Linking Excel to C

One of the reasons often given for preferring programs like Matlab to Excel for scientific and engineering uses is the large body of specialist mathematical and scientific applications available to these programs.  In this and following posts I will describe how to compile programs written in C or C++ so that their functionality can be accessed from any Excel spreadsheet.  This will allow VBA programs in Excel to access such resources as:

As well as these resources the use of compiled code offers much better security, and (under some circumstances) much better performance.

All the examples given in this and following posts have been compiled with Microsoft Visual C++ 2008 Express Edition, which is available for free download.  I have tried to keep the code as simple as possible, but the instructions will be easiest to follow and replicate if the same software package is used.

This post will cover:

  • Compilation of C (or C++) code as a Windows API Dll, that can be accessed using other C programs.  This will follow a Microsoft tutorial at: Walkthrough: Creating and Using a Dynamic Link Library 
  • Exporting the functions so that they are available from Excel.
  • Declaring dll functions in VBA.

Later posts will describe:

  • Accessing arrays created in C++ functions from VBA.
  • Write and compile a simple C function to solve quadratic equations, and link to it from Excel.
  • Compile a GNU Scientific Library (GSL) function to solve cubic equations, and link from Excel.
  • How to avoid the bottle-necks, and dramtically improve performance.

Walkthrough: Creating and Using a Dynamic Link Library 

Following this walkthrough should produce code looking like this; a header file:

// MathFuncsDll.h
namespace MathFuncs
{
class MyMathFuncs
{
public:
// Returns a + b
static __declspec(dllexport) double Add(double a, double b);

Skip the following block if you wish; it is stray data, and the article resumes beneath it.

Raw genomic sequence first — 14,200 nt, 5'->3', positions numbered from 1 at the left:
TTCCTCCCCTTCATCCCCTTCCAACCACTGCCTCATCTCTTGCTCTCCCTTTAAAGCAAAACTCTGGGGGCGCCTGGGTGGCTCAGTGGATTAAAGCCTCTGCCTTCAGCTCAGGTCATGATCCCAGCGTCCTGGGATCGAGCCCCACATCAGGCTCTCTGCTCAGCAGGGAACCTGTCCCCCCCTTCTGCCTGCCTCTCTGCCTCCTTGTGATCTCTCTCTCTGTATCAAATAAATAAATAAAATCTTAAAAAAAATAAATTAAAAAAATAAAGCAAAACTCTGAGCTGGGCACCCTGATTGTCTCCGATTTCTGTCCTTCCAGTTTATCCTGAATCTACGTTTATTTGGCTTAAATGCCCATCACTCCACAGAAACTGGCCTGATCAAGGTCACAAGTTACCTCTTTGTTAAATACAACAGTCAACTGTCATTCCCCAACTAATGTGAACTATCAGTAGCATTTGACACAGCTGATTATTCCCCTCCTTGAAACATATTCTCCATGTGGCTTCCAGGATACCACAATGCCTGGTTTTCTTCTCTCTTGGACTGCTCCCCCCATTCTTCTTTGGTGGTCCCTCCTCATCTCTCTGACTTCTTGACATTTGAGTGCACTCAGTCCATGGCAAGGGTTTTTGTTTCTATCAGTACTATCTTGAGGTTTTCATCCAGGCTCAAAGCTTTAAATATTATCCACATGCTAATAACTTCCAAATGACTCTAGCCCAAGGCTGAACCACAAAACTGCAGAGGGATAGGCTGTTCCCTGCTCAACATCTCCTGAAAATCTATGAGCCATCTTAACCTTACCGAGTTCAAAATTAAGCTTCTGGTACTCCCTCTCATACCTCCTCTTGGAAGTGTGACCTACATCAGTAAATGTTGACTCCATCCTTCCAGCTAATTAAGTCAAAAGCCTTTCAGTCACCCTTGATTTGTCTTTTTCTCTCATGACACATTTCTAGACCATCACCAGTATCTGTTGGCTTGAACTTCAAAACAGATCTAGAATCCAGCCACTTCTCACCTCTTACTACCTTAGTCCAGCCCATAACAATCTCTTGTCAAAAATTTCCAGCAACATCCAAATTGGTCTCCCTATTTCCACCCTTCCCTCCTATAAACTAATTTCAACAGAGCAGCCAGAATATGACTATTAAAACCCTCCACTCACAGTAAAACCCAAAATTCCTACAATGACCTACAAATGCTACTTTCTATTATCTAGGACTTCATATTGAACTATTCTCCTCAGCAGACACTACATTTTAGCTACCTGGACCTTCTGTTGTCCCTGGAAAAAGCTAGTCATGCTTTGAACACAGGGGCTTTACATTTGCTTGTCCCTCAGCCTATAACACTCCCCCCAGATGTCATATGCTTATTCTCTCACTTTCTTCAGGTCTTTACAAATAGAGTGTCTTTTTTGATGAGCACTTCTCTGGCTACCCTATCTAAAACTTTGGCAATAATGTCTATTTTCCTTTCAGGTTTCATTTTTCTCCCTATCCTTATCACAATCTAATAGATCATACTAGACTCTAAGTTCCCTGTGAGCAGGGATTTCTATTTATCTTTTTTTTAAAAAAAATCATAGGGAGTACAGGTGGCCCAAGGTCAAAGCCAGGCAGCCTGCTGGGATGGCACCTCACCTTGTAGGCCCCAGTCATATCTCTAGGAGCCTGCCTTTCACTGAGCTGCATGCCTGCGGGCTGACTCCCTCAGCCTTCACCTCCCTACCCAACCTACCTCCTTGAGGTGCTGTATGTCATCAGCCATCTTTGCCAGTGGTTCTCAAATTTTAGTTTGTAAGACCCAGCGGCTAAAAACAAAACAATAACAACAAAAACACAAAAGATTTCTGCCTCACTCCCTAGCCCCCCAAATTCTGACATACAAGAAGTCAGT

// Returns a - b
static __declspec(dllexport) double Subtract(double a, double b);
// Returns a * b
static __declspec(dllexport) double Multiply(double a, double b);
// Returns a / b
// Throws DivideByZeroException if b is 0
static __declspec(dllexport) double Divide(double a, double b);
};
}

and a .cpp file:

// MathFuncsDll.cpp
// compile with: /EHsc /LD
#include "MathFuncsDll.h"
#include
using namespace std;
namespace MathFuncs
{
double MyMathFuncs::Add(double a, double b)
{
return a + b;
}
double MyMathFuncs::Subtract(double a, double b)
{
return a - b;
}
double MyMathFuncs::Multiply(double a, double b)
{
return a * b;
}
double MyMathFuncs::Divide(double a, double b)
{
if (b == 0)
{
throw new invalid_argument("b cannot be zero!");
}
return a / b;
}
}

Exporting the functions so that they are available from Excel.

The code produced by the MSDN walkthrough can be accessed from another C++ program, but will raise an error if access is attempted from Excel.  To make the functions available to Excel they must be “exported”, and we must also take care to ensure that the argument data types are compatible, and that parameters are passed consistantly (i.e. either by value or by reference) in both programs.  In addition there are some changes required to the project properties to allow the code to be de-bugged, and the code will be simplified, to focus on the main topics of this post.  The following steps describe the process, starting from scratch:

Open Visual C++ and select New-Project from the file menu.  Select Win32-Win32 Console Application from the New Project dialogue box, and enter a name for the Solution, such as WalkThrough2.  Click OK:

New Project 1

New Project 1

The Win32 Application Wizard will open, click Next>

New Project 2

New Project 2

Select Dll and Empty project, and click Finish.

New Project 3
New Project 3

At this stage the program will create a new folder for the project, with the name WalkThrough2 (or whatever name you have chosen), and open a “tree view” of the project files in the Solution Explorer window, with three blank sub-folders.

Right-click on the “Header Files” folder and select Add-New Item-Code-Header File, enter a name (MathFuncs2.h) and click add.

Right-click on the “Source Files” folder and select Add-New Item-Code-C++ file, enter a name (MathFuncs2.cpp) and click add.

Repeat to create a .def file, MathFuncs2.def

In these three files, copy or enter the code below:

// MathFuncs2.h
// Returns a + b
extern __declspec(dllexport) double Add(double a, double b);
// Returns a - b
extern __declspec(dllexport) double Subtract(double a, double b);
// Returns a * b
extern __declspec(dllexport) double Multiply(double a, double b);
// Returns a / b
// Throws DivideByZeroException if b is 0
extern __declspec(dllexport) double Divide(double a, double b);
// MathFuncs2.cpp
// compile with: /EHsc /LD
#include "MathFuncs2.h"
#include <stdexcept>
using namespace std;
double Add(double a, double b)
{
return a + b;
}
double Subtract(double a, double b)
{
return a - b;
}
double Multiply(double a, double b)
{
return a * b;
}
double Divide(double a, double b)